The iconic Mercedes-Benz 300 SLR was based on the 1954-1955 Formula 1 Mercedes-Benz W196 race car, it used an advanced space-frame chassis and magnesium-alloy bodywork, giving it an ultra light dry weight of just 880kgs (1,950lbs).

The engine used was the same naturally aspirated straight-8 2,496.87cc power-plant from the Formula 1 racer, capable of a (highly impressive for 1954) 310hp. Sir Stirling Moss won the 1955 Mille Miglia with a phenomenal performance in the 300 SLR, with an average speed of 98mph over the 990 mile course. 

This is the Uhlenhaut Coupé, the road legal version of the 300SLR, only 2 of them were built and in the 1950s they were the fastest production car on the road with a (tested) 170mph top speed.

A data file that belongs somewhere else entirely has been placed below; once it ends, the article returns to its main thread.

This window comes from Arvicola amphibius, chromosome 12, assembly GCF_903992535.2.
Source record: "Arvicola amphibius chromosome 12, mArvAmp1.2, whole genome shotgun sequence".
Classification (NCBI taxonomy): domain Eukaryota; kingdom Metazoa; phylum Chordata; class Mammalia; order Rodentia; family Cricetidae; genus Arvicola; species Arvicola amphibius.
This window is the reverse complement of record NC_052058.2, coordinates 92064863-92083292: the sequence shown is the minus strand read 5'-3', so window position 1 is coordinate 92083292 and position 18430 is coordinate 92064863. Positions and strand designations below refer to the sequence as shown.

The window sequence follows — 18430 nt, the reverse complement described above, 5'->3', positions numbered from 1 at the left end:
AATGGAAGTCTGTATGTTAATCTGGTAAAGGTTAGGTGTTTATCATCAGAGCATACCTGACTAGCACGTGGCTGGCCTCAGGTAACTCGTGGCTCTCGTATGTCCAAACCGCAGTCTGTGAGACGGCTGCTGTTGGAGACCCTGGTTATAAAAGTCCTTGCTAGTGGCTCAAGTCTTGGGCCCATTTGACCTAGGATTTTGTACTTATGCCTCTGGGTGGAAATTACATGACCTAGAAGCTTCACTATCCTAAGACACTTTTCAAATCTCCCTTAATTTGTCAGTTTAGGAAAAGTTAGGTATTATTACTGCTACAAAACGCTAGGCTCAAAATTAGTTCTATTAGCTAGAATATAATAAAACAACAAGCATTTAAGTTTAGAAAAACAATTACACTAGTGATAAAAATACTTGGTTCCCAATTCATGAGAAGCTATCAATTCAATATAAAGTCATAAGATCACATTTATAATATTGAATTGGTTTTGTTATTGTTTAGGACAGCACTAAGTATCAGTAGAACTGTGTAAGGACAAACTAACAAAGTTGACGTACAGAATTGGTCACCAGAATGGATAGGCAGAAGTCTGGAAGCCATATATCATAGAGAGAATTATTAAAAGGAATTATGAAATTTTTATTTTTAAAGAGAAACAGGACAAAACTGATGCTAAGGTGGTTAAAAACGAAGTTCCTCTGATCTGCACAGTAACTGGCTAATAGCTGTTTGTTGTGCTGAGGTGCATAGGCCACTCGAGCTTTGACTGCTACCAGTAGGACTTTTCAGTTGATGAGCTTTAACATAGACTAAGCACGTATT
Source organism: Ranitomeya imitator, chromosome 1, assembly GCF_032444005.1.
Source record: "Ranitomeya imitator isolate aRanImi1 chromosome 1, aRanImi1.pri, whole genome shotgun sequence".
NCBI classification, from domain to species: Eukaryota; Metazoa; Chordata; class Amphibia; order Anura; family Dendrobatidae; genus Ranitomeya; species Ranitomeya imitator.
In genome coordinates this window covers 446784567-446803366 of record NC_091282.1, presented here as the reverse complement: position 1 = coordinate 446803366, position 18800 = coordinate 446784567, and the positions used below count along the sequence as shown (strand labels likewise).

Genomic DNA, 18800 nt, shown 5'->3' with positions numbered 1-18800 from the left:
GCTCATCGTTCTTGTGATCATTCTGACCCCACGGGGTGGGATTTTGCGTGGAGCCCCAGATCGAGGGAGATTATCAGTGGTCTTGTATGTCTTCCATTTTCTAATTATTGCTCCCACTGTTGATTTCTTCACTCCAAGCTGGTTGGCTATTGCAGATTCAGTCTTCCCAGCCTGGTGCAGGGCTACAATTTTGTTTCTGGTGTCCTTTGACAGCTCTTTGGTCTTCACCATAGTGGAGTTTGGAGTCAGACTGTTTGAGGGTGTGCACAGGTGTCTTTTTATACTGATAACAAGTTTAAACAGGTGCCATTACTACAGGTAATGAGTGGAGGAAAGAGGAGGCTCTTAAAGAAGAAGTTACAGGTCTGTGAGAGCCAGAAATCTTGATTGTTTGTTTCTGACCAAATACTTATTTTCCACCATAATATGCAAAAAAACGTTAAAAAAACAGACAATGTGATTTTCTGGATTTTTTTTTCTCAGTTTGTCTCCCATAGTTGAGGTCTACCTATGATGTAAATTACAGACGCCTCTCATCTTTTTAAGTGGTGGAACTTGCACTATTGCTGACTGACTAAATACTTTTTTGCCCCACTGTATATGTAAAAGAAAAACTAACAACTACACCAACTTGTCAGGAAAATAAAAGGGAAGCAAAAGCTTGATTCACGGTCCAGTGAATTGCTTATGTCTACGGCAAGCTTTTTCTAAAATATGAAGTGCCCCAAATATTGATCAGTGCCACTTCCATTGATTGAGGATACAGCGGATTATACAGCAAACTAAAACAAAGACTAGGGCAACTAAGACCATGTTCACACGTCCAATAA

One of the Uhlenhaut Coupés was used as a company car by Mercedes Motorsport Chief Rudolf Uhlenhaut (hence the name), rumour has it that one day on finding himself running late for an important meeting he made the two and a half hour journey on the speed-limit-free autobahn between Munich to Stuttgart (137 miles) in an hour. Not too shabby. That’s Uhlenhaut below with his autobahn busting Coupé.

Pictures Via Auto Clasico

Further Reading via Wikipedia

Founder & Senior Editor Silodrome

Ben Branch has had his work featured on CNN, Popular Mechanics, the official Smithsonian Magazine, Road & Track Magazine, the official Pinterest blog, the official eBay Motors blog, BuzzFeed, and many more.

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